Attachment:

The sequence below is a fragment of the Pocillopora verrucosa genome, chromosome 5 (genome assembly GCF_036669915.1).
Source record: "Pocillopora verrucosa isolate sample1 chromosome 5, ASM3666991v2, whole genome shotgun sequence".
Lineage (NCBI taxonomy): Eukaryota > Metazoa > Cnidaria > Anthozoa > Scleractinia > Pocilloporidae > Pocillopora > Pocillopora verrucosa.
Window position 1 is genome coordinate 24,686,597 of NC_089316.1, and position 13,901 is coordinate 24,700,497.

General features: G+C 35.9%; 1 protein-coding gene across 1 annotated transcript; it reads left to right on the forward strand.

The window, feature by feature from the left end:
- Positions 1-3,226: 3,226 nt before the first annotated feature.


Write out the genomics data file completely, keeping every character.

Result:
The sequence below is a fragment of the Pocillopora verrucosa genome, chromosome 5 (genome assembly GCF_036669915.1).
Source record: "Pocillopora verrucosa isolate sample1 chromosome 5, ASM3666991v2, whole genome shotgun sequence".
Lineage (NCBI taxonomy): Eukaryota > Metazoa > Cnidaria > Anthozoa > Scleractinia > Pocilloporidae > Pocillopora > Pocillopora verrucosa.
Window position 1 is genome coordinate 24,686,597 of NC_089316.1, and position 13,901 is coordinate 24,700,497.

General features: G+C 35.9%; 1 protein-coding gene across 1 annotated transcript; it reads left to right on the forward strand.

The window, feature by feature from the left end:
- Positions 1-3,226: 3,226 nt before the first annotated feature.